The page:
How Much is Too Much?

You plop down on your bed, exhausted from practice and scan your homework. In AP Bio, you have a lab write-up. In AP World, you have to read six pages and do Cornell notes. In AP Lang; you have yet another essay to write. On top of that, you have a unit test to study for in math. You glance at the clock, 6:30 p.m. You groan as you think, it’s going to be another long night.  

Teens are bombarded with information every day, and homework is an important way for kids to review and make sure they understand the material. When students are introduced to new information, homework helps to reestablish lessons that may not have been completely understood. Homework also assists teachers in figuring out who comprehends the material, and who needs more support.

However, there is a limit to how much homework a student should receive. Students have a full plate with pressure to excel and participate in all facets of school without unnecessary and overzealous homework assignments. After a long day of classes, students, who already put pressure on themselves to join clubs, sports teams, and other activities to impress colleges and enhance their high school experience, need time away from school and schoolwork. Excessive homework adds an extra layer of stress, creating an unbalanced, hectic and taxing lifestyle.

It is possible for one’s health to be jeopardized due to stress over homework. Andrew J. Fuligni, a professor of psychiatry and biobehavioral sciences and a senior scientist at the Jane and Terry Semel Institute of Neuroscience and Human Behavior at UCLA, explains that, “As other studies have found, our results indicated that extra time spent studying cuts into adolescents’ sleep on a daily basis, and it is this reduced sleep that accounts for the increase in academic problems that occurs after days of increased studying.” Extreme amounts of homework lead to sleep deprivation, which in turn can cause a decrease in performance and alertness. According to William Crain, Ph.D., a professor of psychology at City College of New York, “Kids are developing more school-related stomachaches, headaches, sleep problems, and depression than ever before.” This negative impact outweighs the intended positive effects of increased homework in the first place.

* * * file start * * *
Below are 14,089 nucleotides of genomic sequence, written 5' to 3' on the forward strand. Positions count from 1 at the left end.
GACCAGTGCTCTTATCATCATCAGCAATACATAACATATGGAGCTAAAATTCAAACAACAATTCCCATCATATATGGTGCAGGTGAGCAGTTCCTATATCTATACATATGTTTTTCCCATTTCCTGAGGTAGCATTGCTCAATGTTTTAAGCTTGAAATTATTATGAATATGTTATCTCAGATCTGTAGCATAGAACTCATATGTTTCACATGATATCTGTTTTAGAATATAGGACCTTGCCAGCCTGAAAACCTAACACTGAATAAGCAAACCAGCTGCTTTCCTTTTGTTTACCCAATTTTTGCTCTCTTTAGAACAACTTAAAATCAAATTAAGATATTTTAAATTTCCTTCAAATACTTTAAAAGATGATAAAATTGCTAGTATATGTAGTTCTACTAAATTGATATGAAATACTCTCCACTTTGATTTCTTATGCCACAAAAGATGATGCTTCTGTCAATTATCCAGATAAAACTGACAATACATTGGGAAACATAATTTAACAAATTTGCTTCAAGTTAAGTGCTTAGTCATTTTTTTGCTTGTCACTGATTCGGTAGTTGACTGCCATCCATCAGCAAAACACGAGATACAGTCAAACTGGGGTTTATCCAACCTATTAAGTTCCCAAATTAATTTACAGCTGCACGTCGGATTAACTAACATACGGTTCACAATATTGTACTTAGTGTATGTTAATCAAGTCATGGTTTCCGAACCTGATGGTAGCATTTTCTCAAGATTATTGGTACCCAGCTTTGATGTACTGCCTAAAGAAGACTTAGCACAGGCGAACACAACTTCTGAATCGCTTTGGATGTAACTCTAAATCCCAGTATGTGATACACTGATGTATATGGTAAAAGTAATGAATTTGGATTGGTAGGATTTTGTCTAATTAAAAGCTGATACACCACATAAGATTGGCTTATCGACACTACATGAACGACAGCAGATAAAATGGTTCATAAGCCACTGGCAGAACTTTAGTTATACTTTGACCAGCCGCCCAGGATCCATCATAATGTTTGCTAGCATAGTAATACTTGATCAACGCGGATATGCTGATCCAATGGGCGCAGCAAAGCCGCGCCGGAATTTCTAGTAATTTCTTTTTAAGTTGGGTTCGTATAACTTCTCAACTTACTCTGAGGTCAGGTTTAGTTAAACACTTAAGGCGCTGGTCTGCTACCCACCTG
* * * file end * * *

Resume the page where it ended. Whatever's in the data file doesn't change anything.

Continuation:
So, how much homework should teenagers get? According to the National Education Association (NEA), a student should only have 10-20 minutes of homework in first grade, and then have 10 more minutes added as they move up in grade level. Thus, a ninth grader should have around 90-100 minutes of homework, and a senior should have 120-130 minutes of homework.

Teachers assign homework they feel is crucial to a students’ understanding of topics taught in class. Using the NEA formula, however, does not entirely work for higher level courses, such as AP. Students should expect more homework in an AP class, but that homework should be essential to a student’s increased understanding of the material. According to studies done by Dr. Harris Cooper, a professor in the Department of Psychology & Neuroscience at Duke University, high school students who receive 1.5 to 2.5 hours of homework a day do just as well, or better, than students who receive over 2.5 hours of homework. Homework policies should be consistent with the research evidence, but the policies should still be flexible to account for the different needs of students.

Smaller amounts of homework should be enough to check if a student understands a topic. Larger amounts of homework do not allow teachers time to check each problem for accuracy. With less homework to grade, teachers would have more time to plan lessons or help other students.

Homework is definitely a constructive way for teens to make sure they understand what they learned in class. That being said, extreme amounts of homework that can take many hours are not beneficial to either the student or the teacher. The sleep lost due to hours of homework negatively impacts a teen’s overall well-being and her attentiveness during school. Having unnecessary amounts of homework only brings down a teen’s eagerness to learn.